MOHUR SINGH Vs. STATE OF RAJASTHAN
HIGH COURT OF RAJASTHAN
STATE OF RAJASTHAN
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Bapna, J. -
(1.) THIS is a petition under Art. 226 of the Constitution.
(2.) THE non-petitioner Girwar made an application to the Sub-Divisional Officer.Tijara that he had been wrongly dispossessed by the present petitioners Mohur Singh and Harphool from his holding. THE defence of Mohur Singh and Harphool was that Girwar had voluntarily relinquished possession of the land on the29th of March, 1951 and in proof thereof produced a document Ex. D. 1. Girwar admitted that one document had been executed under misrepresentation but that document was not Ex. D. 1. THE learned S.D.O. after enquiry found that Ex. D. 1 was genuine and that their was no voluntary relinquishment of the holdings by Girwar. He consequently, by his order dated the 19th of October. 1953, directed reinstatement of Girwar. Mohur Singh and Harphool filed a revision to the Board of Revenue. It was rejected on several grounds.
The first ground was stated to be that sec 7 clause 5 of the Rajasthan(Protection of Tenants) Ordinance only applied to a relinquishment made after the expiry of the term of the lease and that in the present case the alleged relinquishment took place before the expiry of the fixed lease. I he tenant was entitled to disregard his conduct and could claim for protection under the Ordinance. Reference was made to a decision of the Board in case of Prasadi vs. Hatti in which it was held by the Board that a tenant who was admitted to be a tenant for a fixed term of the lease could claim reinstatement even if he has voluntarily given up the holding before the expiry of the lease provided that he sought reinstatement within three months of his dispossession.
The second ground on which the learned Board of Revenue declined to interfere was that relinquishment could only be completed by delivery of possession and that in the present case it had not been proved that physical possession over the land in dispute had been made over to Mohur Singh and Harphool in pursuance of the document executed by Girwar. It was held that in the absence of delivery of possession, there was no relinquishment by the tenant.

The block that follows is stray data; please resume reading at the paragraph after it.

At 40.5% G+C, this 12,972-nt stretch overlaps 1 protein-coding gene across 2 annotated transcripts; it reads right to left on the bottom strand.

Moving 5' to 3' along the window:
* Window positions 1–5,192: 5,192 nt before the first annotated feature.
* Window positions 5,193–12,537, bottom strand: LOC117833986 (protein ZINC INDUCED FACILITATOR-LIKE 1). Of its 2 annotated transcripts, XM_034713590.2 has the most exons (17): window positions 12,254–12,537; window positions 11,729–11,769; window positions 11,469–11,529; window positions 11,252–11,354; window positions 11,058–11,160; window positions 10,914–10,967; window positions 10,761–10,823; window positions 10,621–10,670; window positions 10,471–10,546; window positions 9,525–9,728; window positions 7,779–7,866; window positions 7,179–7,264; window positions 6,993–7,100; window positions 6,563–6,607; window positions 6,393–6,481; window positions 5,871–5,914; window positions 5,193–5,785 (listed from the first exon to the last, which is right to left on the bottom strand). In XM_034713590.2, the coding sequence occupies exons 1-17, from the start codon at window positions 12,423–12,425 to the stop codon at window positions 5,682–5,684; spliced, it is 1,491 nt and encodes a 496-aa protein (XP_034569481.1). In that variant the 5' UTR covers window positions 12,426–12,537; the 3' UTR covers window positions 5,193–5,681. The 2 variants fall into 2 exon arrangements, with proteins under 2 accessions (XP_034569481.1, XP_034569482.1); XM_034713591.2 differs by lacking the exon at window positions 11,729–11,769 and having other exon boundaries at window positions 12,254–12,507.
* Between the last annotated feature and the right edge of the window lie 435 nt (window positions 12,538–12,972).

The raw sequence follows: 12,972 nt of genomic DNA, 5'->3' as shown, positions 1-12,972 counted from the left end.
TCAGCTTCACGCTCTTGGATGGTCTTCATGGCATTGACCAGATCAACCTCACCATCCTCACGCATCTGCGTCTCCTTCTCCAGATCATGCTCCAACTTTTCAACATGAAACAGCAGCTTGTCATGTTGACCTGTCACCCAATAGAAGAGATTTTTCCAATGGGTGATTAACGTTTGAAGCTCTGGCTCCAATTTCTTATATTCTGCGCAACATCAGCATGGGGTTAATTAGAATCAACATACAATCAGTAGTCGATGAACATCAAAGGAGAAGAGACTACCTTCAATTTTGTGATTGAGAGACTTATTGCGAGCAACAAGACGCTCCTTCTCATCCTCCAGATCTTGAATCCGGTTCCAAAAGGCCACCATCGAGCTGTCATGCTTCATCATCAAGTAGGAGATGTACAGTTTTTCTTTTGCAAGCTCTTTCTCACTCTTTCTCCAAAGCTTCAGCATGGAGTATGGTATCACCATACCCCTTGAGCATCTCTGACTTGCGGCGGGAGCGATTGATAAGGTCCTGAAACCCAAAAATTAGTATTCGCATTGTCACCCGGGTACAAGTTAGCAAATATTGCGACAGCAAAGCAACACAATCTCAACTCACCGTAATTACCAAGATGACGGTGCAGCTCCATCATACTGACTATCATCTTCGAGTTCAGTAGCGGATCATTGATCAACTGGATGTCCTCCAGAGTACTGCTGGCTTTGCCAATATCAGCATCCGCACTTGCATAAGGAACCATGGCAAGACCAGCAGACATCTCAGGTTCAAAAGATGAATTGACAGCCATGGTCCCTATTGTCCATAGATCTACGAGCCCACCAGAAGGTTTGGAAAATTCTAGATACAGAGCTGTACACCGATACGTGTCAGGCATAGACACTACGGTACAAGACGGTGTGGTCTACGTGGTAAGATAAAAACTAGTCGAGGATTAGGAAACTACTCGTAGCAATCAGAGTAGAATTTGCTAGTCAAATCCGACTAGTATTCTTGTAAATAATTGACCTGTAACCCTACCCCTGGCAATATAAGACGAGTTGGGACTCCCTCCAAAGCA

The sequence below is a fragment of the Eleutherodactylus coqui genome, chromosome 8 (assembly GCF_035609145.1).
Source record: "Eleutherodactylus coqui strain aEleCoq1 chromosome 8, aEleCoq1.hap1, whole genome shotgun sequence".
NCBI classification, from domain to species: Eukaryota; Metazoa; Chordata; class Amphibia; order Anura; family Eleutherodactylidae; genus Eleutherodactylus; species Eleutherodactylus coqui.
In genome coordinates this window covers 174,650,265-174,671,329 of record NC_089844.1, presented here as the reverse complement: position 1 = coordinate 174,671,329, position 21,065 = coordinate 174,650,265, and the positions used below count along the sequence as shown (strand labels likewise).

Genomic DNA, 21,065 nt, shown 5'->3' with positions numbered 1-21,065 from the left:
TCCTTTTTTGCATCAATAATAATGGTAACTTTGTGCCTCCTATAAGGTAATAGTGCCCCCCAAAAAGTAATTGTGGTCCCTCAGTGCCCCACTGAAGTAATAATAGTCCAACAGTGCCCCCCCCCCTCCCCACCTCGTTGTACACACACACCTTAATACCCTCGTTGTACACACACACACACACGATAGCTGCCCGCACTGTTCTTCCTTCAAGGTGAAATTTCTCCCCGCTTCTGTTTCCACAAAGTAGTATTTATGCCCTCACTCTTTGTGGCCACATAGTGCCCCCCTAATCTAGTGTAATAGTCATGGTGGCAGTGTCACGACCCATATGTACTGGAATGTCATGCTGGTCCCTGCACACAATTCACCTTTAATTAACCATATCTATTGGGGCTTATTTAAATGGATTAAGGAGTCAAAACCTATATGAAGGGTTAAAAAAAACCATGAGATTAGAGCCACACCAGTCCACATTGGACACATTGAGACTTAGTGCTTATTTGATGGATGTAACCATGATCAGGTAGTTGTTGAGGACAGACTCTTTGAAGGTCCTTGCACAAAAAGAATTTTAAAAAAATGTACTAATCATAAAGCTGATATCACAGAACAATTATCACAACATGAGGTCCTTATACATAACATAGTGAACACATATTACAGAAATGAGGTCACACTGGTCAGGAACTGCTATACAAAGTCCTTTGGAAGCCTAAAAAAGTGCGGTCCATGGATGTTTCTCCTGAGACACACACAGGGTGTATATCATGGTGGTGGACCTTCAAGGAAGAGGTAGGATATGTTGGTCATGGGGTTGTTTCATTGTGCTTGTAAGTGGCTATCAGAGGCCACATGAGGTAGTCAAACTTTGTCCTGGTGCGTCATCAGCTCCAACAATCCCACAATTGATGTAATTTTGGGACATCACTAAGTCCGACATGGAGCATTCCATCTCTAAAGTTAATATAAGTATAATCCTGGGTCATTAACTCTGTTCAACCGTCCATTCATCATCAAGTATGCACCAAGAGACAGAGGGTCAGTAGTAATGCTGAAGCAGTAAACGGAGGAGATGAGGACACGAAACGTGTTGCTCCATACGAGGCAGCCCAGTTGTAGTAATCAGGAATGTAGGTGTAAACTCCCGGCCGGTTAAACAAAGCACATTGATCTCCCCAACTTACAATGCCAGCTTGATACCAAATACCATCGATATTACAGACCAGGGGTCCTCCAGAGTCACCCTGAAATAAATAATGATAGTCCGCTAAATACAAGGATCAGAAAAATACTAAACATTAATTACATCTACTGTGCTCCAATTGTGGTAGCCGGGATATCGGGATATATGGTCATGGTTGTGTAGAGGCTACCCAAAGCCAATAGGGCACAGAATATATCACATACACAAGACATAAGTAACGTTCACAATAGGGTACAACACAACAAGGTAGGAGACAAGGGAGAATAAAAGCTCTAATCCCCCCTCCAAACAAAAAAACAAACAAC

Learned counsel contended that the view of law taken by the Board of Revenue was not correct It was also argued that the learned Board of Revenue had over-looked important evidence in coming to the conclusion on the second point.
It may be stated at once that sub-sec.1 of sec.7only applies when a tenant was ejected or dispossessed and therefore voluntary relinquishment whether before or after the expiry of the lease would not amount to either ejectment or dispossession and would not assist the tenant who may after the said relinquishment change his mind and try to seek the assistance of the Sub-Divisional Officer for re-instate-ment under sec. 7 of the Ordinance.
The second ground however, does not suffer from any mistake of law. The Board was quite right in holding that mere execution of the document unaccompanied by delivery of possession of the holding would not amount to relinquishment. The words used in sub-sec. 5 sec. 7 are "voluntarily gives up the holding." which indicate that actual physical possession should be redelivered to the landlord. The word 'surrender' also indicates the giving up of the possession of the property under the lease. A document reciting that he was giving up the land would not amount to surrender unless it was accompanied or followed by actual delivery of possession of the property.
The learned Board of Revenue has found on a perusal of the evidence that in the present case the actual possession continued to remain with the tenant even after the execution of the deed. That is a finding of fact. The contention raised by the learned counsel that that finding is contrary to weight of evidence did not call for interference by this Court as the matter related only to appreciation of evidence. It was however, argued that important evidence led by Mohur Singh and Harphool had been over-looked. That contention has not been substantiated. A perusal of the judgment shows that the Board applied its mind to the evidence before it and has referred to the statement of Mohur Singh himself and other witnesses led by him and a critical examination thereof led the Board to discard that evidence. This court does not sit in appeal over the Board of Revenue and therefore, the finding if based on considerations which are relevant and are available on the record will not be interfered with On a finding at which the Board arrived on the second point it could come to no other conclusion that the entry by Mohur Singh and Harphool amounted to a dispossession of the tenant and that the provisions of sec. 7 were applicable in the present case
This petition has no force and is dismissed with costs;counsel's fee being assessed at Rs. 50/-.
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